12/05/2023 | By Admin
Traditionally BLSA would not comment on foreign policy issues. But our government’s stance on the Ukraine conflict is now having serious consequences for our economy and our ability to recover from the other crises our country faces.
The US and European markets are particularly important for our manufactured goods, the kind that sees far more value added within our borders. For example, 71% of vehicle exports so far this year have gone to Europe, and 15% to the US. More than a third our exports go to America and Europe and around 37% of our imports from there. US supply chains related to AGOA are deeply embedded in our wider economy beyond simply direct exports, supporting many jobs far beyond the businesses that are directly exporting. A loss of these trade relationships would be devastating for employment, leaving our economy far more reliant on raw materials exports to other developing countries.
We are already seeing major ructions on our financial markets. As of today, the rand has lost about 5% of its value against the US dollar in the last few days, trading at 19.30. South African government bonds have been hit hard, with the benchmark R2035 yield spiking from 11.4% to 12.2% in the last two days. The only time yields have been higher was very briefly at the start of the Covid crisis. These yields will make it substantially more expensive for government to roll over its growing debt obligations, increasing the amount government has to pay to service debt and leaving less available to fund important public services. The prospect of a loss of tariff-free access to US markets under the African Growth and
Opportunity Act is now a very real risk. When our current eligibility is reviewed, we should expect that South Africa could fail the access test of not threatening US national security interests. South Africa currently is the largest single beneficiary country under AGOA, with over $15bn (R290bn) of exports to the US in 2021. Our preferential trade agreement with the European Union, which facilitates even more trade than AGOA, could similarly be at risk as the EU reviews its policy framework on third country support for Russia. Other allies of Ukraine, like the United Kingdom, are also likely to look seriously at trading terms with South Africa.
We are already suffering the effects of greylisting by the Financial Action Task Force which found South Africa falls short in the policing of money laundering and terrorist financing –
issues which the US is also concerned about. Exiting this list depends substantially on technical assistance from western governments to improve the performance of our criminal justice system and our financial crime investigation and prosecution capabilities. Such assistance will not be rendered given current diplomatic relations.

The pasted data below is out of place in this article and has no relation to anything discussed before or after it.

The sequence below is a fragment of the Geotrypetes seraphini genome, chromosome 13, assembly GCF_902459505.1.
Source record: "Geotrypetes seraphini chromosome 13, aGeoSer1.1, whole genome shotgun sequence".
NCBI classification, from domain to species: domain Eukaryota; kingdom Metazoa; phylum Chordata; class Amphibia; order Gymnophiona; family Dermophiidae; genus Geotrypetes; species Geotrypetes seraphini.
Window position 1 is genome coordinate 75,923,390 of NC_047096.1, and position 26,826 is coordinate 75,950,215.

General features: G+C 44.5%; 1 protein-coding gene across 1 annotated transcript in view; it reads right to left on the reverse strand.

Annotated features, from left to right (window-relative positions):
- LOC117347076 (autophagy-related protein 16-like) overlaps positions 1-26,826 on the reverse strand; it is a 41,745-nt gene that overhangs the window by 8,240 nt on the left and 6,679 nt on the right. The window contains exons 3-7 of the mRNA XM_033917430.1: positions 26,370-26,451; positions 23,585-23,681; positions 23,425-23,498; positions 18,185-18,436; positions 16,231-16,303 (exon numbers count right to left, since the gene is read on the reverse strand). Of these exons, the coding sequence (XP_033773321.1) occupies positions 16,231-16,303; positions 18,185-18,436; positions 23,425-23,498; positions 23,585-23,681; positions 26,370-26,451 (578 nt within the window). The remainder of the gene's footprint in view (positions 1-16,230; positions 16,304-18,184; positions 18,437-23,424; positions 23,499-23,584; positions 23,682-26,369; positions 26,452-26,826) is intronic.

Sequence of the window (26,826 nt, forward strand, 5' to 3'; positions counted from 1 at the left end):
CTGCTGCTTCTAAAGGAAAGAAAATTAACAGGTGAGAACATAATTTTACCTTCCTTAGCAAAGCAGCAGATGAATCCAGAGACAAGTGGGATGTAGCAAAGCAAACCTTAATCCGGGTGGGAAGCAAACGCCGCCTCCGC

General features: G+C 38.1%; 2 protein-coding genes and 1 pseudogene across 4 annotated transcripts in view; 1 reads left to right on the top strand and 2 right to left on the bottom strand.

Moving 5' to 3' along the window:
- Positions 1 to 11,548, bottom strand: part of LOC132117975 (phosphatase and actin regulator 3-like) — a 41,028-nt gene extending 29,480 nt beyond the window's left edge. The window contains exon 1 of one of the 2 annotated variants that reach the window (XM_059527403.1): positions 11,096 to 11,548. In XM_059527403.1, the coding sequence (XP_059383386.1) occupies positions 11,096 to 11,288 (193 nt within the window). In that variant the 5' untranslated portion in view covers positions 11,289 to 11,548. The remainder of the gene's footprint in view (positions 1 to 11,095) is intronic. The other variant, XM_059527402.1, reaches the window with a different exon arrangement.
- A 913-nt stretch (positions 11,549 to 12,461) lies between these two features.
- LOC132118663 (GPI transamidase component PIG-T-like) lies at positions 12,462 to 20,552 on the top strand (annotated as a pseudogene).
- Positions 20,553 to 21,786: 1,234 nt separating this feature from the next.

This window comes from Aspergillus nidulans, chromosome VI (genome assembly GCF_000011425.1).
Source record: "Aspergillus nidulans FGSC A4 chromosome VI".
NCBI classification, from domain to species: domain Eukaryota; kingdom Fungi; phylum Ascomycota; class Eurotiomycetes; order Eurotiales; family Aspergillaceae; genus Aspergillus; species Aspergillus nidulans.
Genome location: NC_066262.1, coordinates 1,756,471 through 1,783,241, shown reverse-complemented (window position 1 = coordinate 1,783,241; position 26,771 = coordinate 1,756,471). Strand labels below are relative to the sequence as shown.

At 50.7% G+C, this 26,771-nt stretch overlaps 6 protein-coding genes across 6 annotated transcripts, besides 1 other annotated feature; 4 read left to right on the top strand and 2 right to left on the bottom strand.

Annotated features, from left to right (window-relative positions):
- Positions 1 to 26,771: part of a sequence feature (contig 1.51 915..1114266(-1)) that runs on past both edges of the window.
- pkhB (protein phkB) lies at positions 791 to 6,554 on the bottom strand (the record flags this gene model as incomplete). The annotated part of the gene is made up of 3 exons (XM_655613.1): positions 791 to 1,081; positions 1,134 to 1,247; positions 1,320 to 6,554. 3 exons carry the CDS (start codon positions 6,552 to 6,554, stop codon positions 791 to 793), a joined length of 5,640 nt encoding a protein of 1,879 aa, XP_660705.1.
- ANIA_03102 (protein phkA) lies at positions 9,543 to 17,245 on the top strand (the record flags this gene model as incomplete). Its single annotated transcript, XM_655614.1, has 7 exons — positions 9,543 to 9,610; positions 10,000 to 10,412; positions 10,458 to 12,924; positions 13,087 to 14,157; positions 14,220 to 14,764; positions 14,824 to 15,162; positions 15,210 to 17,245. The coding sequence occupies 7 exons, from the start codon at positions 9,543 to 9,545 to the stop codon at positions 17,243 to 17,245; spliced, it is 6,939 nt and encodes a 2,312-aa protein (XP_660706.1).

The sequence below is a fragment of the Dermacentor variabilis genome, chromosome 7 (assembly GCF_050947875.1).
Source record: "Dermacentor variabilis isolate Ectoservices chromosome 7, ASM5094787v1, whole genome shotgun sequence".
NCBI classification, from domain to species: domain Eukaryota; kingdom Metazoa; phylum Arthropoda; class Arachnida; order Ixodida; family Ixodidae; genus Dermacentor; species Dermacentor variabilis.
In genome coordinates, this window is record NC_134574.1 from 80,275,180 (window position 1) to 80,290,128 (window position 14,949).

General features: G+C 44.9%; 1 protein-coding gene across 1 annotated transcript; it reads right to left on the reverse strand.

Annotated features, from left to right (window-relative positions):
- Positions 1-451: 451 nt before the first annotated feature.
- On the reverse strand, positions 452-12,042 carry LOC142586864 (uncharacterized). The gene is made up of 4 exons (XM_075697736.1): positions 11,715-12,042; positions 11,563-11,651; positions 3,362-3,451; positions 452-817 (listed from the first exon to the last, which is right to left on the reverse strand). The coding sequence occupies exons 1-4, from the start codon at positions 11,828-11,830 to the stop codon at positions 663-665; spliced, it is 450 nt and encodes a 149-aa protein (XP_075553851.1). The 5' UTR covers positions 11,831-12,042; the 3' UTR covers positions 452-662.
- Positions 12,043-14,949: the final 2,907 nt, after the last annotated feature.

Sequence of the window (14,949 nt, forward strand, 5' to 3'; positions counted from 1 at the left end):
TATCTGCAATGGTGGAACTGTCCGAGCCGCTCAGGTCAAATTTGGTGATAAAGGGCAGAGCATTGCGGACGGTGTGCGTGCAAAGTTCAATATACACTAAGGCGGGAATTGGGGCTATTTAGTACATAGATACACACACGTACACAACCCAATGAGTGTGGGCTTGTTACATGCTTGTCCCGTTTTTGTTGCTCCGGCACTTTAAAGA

South Africa has for many years punched above its weight in international diplomatic circles. We have been a long-standing member of the G20, despite having the 39th largest economy.
We were invited in the BRICS group of nations because of our strategic value, despite having a far smaller economy than the other members. This has been the legacy of South Africa’s transition, in which global goodwill saw us welcomed into the upper echelons of international diplomacy.
This period is now over. South Africa was disinvited from the G7 meeting in Japan. Our relationships with other global forums can be expected to be at risk too. South Africa has found itself able to take advantage of funding opportunities related to its status – in particular the just energy transition partnership – which can now also be considered at risk. While South Africa has proclaimed itself to be non-aligned, the accusation by the US that the country supplied arms to Russia is not consistent with such a position. Our National Conventional Arms Control Act, which governs the export of weaponry, sets as criteria for approval of any export that we should “avoid transfers of conventional arms that are likely to
contribute to the escalation of regional military conflicts” and “avoid transfers … to governments that systematically violate or suppress human rights and fundamental freedoms”. The ICC’s ruling on war crimes committed in Ukraine bears reference in this regard. Similarly, the hosting of joint naval exercises with China and Russia on the inauspicious date of the anniversary of the start of the war was provocative and not consistent with being non-aligned.
We call upon the government, under the leadership of President Cyril Ramaphosa, to act decisively to manage the economic crisis emerging from this diplomatic crisis. In particular, we urge it to immediately:
Immediate action is critical. This situation cannot be dealt with over the course of months, as will follow from the inquiry the President has announced. We cannot delay – trade relationships and South Africa’s reputation as a state governed by the rule of law will be irreparably harmed if we do not act decisively.
BLSA and its members are very concerned about the economic fallout of recent events. We are willing to support the government in any way requested to understand the impact on business and all South Africans of the potential loss of key trading and investment relationships, and market access.
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